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Glue ear or Autism! Why are the experts giving conflicting answers?

(17 Posts)
Queena Thu 06-Dec-12 02:13:44

Hello, i know this is an old post but i am in the exact same boat as you and would love 2 know how you got on.

AndiPlusOne Wed 04-Feb-04 19:27:19

Thanks Jimjams & Davros. Sorry I missed a couple of days. Been busy doing my homework & pretty happy with the results .

By the way - AS/Autism tested by community paeds using a questionnaire! She saw him over two visits and couldn't believe the improvement in him. Then we had a not too impressive visit to another one at the local childrens hospital (at the insistance of the community SALT). She was VERY confused, she misunderstood 'bored and tired child with baby toys' for 'repetitive behaviour' I disagreed and she backed down when I challenged her. (Not something I have ever done before but seem to be making a habbit of now!) So I cut her short and said I'd call her if I needed her.

Spoken to audiologist from National Deaf Children Society. She agreed with you regarding SALT (community SALT). Said that we should ask GP to make sure we have a SALT who is experienced AND trained to deal with hearing problems. Also said that it was NOT unheard of to have Glue Ear and Autism mis-diagnosed because a lot can depend on the age/timing of it and how the child reacts.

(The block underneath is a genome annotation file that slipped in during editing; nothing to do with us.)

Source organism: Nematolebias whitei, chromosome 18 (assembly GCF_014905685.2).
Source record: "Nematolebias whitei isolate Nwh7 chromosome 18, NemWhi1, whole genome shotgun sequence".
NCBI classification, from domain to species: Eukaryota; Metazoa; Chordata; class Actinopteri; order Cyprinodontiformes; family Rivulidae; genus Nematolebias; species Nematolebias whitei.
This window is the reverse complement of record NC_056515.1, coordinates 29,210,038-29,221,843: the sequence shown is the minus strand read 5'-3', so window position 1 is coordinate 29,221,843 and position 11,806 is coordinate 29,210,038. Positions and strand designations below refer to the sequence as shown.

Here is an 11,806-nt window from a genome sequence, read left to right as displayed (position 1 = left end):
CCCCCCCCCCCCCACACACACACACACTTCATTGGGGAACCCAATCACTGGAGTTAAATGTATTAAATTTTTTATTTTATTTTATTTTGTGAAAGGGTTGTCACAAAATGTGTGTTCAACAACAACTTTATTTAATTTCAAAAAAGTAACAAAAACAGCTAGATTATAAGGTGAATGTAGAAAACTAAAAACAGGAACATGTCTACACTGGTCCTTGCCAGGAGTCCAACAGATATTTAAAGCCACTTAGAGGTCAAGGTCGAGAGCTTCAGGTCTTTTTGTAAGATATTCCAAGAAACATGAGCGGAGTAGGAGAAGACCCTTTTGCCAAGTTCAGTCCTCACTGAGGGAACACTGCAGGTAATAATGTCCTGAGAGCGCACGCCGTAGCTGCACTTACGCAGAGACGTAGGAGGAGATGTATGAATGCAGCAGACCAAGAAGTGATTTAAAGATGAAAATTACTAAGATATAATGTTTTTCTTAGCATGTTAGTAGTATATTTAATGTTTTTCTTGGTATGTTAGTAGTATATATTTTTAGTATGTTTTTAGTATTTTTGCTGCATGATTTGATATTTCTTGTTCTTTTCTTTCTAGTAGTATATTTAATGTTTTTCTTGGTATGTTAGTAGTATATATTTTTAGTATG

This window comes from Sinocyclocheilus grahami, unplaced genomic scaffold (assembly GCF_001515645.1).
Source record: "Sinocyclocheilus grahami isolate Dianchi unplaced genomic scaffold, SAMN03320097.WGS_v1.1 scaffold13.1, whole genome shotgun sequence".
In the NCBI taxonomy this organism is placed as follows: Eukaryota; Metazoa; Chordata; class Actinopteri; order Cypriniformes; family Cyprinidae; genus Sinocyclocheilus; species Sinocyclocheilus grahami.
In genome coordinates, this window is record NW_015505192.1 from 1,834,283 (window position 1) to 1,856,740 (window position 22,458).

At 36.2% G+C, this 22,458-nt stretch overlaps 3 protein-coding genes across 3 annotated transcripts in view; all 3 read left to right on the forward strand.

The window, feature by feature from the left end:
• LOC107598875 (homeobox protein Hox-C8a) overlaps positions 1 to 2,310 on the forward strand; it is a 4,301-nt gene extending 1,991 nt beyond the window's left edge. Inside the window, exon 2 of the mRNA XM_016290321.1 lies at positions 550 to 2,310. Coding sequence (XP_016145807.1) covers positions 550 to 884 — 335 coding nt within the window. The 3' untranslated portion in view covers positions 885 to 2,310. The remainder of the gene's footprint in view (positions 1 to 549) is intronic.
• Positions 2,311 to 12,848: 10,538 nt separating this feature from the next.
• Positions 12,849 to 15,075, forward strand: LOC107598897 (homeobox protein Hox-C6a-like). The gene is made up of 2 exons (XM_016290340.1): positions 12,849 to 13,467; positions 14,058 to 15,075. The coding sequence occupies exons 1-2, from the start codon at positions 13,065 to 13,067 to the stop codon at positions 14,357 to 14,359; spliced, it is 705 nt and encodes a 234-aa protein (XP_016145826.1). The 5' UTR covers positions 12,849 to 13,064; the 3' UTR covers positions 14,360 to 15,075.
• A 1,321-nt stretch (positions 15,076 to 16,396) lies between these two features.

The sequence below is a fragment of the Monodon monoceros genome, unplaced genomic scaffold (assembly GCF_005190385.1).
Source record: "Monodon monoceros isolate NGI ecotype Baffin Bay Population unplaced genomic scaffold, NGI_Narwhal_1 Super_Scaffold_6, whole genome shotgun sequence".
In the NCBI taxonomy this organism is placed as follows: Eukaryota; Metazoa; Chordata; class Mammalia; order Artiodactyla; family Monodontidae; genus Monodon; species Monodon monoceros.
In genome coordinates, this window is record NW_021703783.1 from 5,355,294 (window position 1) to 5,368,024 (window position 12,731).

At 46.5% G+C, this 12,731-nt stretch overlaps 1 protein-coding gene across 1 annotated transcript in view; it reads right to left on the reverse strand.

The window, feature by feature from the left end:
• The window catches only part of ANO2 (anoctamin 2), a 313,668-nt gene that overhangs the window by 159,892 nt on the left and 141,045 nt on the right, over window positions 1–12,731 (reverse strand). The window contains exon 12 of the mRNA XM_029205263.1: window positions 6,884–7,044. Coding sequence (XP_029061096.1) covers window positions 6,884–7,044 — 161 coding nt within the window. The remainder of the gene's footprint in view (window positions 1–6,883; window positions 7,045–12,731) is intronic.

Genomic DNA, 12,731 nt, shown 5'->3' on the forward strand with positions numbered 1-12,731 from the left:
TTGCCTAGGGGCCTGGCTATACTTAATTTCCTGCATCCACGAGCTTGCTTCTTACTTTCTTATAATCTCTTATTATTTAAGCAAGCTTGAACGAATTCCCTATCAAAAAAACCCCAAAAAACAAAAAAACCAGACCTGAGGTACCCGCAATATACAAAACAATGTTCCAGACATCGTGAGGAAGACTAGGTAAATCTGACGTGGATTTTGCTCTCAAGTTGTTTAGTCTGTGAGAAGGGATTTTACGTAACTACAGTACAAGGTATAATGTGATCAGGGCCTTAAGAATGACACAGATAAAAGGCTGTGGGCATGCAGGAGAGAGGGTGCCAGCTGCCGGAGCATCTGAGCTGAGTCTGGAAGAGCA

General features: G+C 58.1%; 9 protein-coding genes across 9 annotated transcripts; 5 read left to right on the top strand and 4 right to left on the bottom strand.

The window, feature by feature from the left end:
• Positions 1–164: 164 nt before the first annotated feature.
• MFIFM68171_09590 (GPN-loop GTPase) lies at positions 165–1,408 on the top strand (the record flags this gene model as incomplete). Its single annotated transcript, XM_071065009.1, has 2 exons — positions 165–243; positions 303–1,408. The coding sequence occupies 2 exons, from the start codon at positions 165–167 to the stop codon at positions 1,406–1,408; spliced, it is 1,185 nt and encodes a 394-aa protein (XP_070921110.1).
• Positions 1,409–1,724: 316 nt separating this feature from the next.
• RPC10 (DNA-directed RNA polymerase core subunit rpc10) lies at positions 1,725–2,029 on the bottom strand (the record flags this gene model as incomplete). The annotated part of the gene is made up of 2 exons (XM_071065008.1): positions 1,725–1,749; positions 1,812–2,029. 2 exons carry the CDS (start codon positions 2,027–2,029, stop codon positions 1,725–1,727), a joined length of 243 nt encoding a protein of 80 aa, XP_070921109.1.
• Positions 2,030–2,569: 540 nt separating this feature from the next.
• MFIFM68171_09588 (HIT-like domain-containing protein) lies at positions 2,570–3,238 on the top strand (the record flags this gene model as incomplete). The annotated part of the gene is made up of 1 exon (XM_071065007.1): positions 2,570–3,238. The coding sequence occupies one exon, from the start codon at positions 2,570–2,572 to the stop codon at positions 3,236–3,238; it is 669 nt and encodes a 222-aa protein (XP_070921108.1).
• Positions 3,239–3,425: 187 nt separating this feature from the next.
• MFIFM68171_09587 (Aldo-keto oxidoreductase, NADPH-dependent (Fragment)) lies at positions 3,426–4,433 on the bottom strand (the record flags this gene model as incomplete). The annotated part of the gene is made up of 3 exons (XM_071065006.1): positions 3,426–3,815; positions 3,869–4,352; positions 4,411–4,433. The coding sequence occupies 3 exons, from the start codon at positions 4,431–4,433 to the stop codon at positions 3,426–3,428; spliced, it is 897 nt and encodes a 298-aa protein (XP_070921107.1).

Saw GP yesterday, prior to another ENT appointment, because I had request from nursery who said his ears were causing distress. GP is absolutely certain it is "Just a hearing problem" but added that it appears to be affecting him pretty badly & discussed possibility of having adenoids and/or tonsils removed at same time as gromits fitted. BUT have to wait a few more weeks for full report from ENT to reach GP. We're very lucky to have found a GP who is also a manager of the local Primary Care Trust. Seems very clued up and brilliant with children. Advised to hold off any assessments for a few months - until hearing sorted.

They seem to have me down as "emotional" and "obstructive" but GP said so I should be. He had similar experience with his own children being assessed. Good bloke really - happy to take charge & offer his support.

Will let you know when I hear more.

THANKS for letting me whinge

Davros Thu 29-Jan-04 14:07:06

Agree with Jimjams that its extremely unlikely you could test for AS in a 3 year old who doesn't have much language. Also, I too thoughyt that all SLTs have the same training but possibly different experience. I would still keep all options open.

Jimjams Thu 29-Jan-04 14:01:50

If he's pointing, gesturing and comminicating easily in ways other than speech then a communication disorder is very unlikely. DS2's (2) speech is very dodgy but he doesn't have a communication disorder. What type of SALT are you seeing? If its the community SALT she may not be very experienced in anything out of the ordinary - and may just want to refer on to cover her own back iyswim. Actually I'm not sure exactly what they do teach SALTS as the ones you see for verbal dyspraxia have to have had extra training as do the ones for autism.